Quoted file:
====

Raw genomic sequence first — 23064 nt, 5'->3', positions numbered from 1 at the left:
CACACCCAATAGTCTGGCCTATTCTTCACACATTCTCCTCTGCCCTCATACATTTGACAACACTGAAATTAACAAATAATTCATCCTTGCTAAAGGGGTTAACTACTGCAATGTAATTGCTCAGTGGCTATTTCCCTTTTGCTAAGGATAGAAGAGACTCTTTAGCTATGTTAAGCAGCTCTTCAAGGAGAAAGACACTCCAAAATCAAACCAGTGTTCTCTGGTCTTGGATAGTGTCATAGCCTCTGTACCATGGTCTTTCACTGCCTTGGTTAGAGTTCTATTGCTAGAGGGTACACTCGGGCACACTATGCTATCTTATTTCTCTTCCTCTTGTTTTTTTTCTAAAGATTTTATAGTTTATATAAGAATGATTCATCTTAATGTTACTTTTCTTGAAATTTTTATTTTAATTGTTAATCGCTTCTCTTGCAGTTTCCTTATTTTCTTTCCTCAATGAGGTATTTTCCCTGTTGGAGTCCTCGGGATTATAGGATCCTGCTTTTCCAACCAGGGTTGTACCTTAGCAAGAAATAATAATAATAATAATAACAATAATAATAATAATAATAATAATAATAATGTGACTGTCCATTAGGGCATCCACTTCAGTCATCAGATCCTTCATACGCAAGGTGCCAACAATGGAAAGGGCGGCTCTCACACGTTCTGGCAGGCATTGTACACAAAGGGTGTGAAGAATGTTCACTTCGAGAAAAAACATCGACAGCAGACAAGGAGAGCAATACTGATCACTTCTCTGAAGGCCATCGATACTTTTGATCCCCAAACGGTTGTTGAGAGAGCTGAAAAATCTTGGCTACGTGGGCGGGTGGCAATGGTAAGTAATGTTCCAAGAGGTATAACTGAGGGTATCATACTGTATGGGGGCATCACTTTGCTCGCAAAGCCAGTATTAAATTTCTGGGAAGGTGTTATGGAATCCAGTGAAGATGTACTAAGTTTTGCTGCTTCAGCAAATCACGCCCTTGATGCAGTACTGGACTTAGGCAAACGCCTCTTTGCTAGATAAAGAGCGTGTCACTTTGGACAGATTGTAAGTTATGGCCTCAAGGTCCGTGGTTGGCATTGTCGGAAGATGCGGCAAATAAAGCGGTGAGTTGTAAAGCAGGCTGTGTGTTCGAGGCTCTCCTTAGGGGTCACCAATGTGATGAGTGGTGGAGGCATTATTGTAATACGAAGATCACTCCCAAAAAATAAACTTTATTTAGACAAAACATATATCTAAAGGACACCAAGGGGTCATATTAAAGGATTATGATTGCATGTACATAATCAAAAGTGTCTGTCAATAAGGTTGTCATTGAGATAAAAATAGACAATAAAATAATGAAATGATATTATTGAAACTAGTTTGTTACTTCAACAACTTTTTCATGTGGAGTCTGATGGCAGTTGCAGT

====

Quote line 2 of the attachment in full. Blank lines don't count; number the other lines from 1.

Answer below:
CACACCCAATAGTCTGGCCTATTCTTCACACATTCTCCTCTGCCCTCATACATTTGACAACACTGAAATTAACAAATAATTCATCCTTGCTAAAGGGGTTAACTACTGCAATGTAATTGCTCAGTGGCTATTTCCCTTTTGCTAAGGATAGAAGAGACTCTTTAGCTATGTTAAGCAGCTCTTCAAGGAGAAAGACACTCCAAAATCAAACCAGTGTTCTCTGGTCTTGGATAGTGTCATAGCCTCTGTACCATGGTCTTTCACTGCCTTGGTTAGAGTTCTATTGCTAGAGGGTACACTCGGGCACACTATGCTATCTTATTTCTCTTCCTCTTGTTTTTTTTCTAAAGATTTTATAGTTTATATAAGAATGATTCATCTTAATGTTACTTTTCTTGAAATTTTTATTTTAATTGTTAATCGCTTCTCTTGCAGTTTCCTTATTTTCTTTCCTCAATGAGGTATTTTCCCTGTTGGAGTCCTCGGGATTATAGGATCCTGCTTTTCCAACCAGGGTTGTACCTTAGCAAGAAATAATAATAATAATAATAACAATAATAATAATAATAATAATAATAATAATGTGACTGTCCATTAGGGCATCCACTTCAGTCATCAGATCCTTCATACGCAAGGTGCCAACAATGGAAAGGGCGGCTCTCACACGTTCTGGCAGGCATTGTACACAAAGGGTGTGAAGAATGTTCACTTCGAGAAAAAACATCGACAGCAGACAAGGAGAGCAATACTGATCACTTCTCTGAAGGCCATCGATACTTTTGATCCCCAAACGGTTGTTGAGAGAGCTGAAAAATCTTGGCTACGTGGGCGGGTGGCAATGGTAAGTAATGTTCCAAGAGGTATAACTGAGGGTATCATACTGTATGGGGGCATCACTTTGCTCGCAAAGCCAGTATTAAATTTCTGGGAAGGTGTTATGGAATCCAGTGAAGATGTACTAAGTTTTGCTGCTTCAGCAAATCACGCCCTTGATGCAGTACTGGACTTAGGCAAACGCCTCTTTGCTAGATAAAGAGCGTGTCACTTTGGACAGATTGTAAGTTATGGCCTCAAGGTCCGTGGTTGGCATTGTCGGAAGATGCGGCAAATAAAGCGGTGAGTTGTAAAGCAGGCTGTGTGTTCGAGGCTCTCCTTAGGGGTCACCAATGTGATGAGTGGTGGAGGCATTATTGTAATACGAAGATCACTCCCAAAAAATAAACTTTATTTAGACAAAACATATATCTAAAGGACACCAAGGGGTCATATTAAAGGATTATGATTGCATGTACATAATCAAAAGTGTCTGTCAATAAGGTTGTCATTGAGATAAAAATAGACAATAAAATAATGAAATGATATTATTGAAACTAGTTTGTTACTTCAACAACTTTTTCATGTGGAGTCTGATGGCAGTTGCAGT